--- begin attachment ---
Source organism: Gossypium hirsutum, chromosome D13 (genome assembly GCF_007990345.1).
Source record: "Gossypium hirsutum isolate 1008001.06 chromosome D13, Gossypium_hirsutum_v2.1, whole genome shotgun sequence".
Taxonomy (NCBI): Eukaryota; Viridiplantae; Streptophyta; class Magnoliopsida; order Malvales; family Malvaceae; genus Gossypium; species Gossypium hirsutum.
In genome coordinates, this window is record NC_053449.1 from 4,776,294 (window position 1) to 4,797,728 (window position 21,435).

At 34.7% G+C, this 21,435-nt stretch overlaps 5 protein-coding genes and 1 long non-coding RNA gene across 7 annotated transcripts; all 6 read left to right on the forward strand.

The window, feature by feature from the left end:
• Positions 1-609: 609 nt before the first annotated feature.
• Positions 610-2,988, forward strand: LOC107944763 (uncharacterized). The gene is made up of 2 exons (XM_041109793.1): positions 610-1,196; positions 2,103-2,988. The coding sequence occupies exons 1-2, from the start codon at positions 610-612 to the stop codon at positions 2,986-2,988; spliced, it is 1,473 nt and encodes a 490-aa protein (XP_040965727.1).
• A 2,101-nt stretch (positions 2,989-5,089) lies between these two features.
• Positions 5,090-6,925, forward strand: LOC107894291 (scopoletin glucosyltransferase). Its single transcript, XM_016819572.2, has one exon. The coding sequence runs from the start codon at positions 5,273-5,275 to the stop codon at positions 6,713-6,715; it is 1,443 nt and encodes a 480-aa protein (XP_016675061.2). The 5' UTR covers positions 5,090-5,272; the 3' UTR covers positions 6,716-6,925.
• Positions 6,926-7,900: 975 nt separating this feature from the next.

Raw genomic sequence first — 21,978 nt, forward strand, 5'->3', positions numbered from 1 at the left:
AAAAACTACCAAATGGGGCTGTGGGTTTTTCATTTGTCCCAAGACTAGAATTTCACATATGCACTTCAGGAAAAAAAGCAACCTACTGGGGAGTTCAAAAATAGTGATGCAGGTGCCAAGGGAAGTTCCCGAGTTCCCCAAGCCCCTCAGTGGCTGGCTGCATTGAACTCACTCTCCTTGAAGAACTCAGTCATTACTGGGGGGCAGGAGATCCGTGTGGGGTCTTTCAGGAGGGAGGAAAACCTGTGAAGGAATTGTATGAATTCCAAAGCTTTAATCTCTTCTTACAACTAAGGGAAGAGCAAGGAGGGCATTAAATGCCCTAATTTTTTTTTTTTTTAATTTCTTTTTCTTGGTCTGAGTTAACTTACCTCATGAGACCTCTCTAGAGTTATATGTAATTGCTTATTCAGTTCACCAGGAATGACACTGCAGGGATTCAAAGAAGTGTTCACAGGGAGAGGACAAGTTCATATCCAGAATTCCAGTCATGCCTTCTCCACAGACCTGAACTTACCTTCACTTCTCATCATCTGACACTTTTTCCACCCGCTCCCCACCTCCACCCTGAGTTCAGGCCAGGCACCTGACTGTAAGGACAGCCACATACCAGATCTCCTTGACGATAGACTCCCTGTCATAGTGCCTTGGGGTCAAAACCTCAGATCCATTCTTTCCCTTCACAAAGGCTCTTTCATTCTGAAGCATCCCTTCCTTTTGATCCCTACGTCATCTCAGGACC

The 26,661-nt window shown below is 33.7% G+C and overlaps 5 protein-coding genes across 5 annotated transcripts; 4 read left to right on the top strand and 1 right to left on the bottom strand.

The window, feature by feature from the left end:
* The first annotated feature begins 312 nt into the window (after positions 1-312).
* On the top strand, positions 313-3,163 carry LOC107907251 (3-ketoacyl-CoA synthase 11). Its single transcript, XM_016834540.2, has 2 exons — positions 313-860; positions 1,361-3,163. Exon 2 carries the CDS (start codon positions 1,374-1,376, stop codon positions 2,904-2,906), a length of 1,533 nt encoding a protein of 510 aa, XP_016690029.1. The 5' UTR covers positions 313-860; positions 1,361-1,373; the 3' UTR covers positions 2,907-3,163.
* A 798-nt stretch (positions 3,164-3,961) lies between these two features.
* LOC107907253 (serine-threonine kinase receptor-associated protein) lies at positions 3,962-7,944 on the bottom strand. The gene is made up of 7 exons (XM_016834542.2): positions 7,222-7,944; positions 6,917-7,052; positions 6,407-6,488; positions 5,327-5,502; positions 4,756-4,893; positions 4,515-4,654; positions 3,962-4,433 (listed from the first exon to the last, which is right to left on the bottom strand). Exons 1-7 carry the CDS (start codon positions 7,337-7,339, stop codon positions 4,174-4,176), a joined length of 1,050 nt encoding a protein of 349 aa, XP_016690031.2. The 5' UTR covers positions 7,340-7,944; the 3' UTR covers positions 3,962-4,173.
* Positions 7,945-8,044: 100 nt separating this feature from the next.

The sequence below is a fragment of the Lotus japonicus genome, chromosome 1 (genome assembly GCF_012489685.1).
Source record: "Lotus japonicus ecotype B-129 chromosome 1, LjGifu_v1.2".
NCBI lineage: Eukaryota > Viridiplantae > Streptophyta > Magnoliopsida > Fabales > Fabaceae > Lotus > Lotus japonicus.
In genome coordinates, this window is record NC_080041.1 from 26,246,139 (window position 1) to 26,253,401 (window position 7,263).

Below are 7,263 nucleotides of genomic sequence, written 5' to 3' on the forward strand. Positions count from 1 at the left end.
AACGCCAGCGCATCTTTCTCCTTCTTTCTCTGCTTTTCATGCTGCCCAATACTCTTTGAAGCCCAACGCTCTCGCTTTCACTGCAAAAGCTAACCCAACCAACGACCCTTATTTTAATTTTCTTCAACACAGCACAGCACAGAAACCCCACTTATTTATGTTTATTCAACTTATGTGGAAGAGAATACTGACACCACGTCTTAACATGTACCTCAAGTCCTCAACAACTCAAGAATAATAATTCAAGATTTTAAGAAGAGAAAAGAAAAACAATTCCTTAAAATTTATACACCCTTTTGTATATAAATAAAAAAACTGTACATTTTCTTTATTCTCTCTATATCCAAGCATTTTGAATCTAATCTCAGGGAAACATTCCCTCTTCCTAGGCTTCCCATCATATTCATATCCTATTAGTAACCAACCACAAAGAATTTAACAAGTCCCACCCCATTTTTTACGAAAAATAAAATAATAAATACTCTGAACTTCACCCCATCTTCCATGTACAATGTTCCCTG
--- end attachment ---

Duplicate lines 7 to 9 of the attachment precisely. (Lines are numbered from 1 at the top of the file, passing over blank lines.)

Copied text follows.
• Positions 1-609: 609 nt before the first annotated feature.
• Positions 610-2,988, forward strand: LOC107944763 (uncharacterized). The gene is made up of 2 exons (XM_041109793.1): positions 610-1,196; positions 2,103-2,988. The coding sequence occupies exons 1-2, from the start codon at positions 610-612 to the stop codon at positions 2,986-2,988; spliced, it is 1,473 nt and encodes a 490-aa protein (XP_040965727.1).
• A 2,101-nt stretch (positions 2,989-5,089) lies between these two features.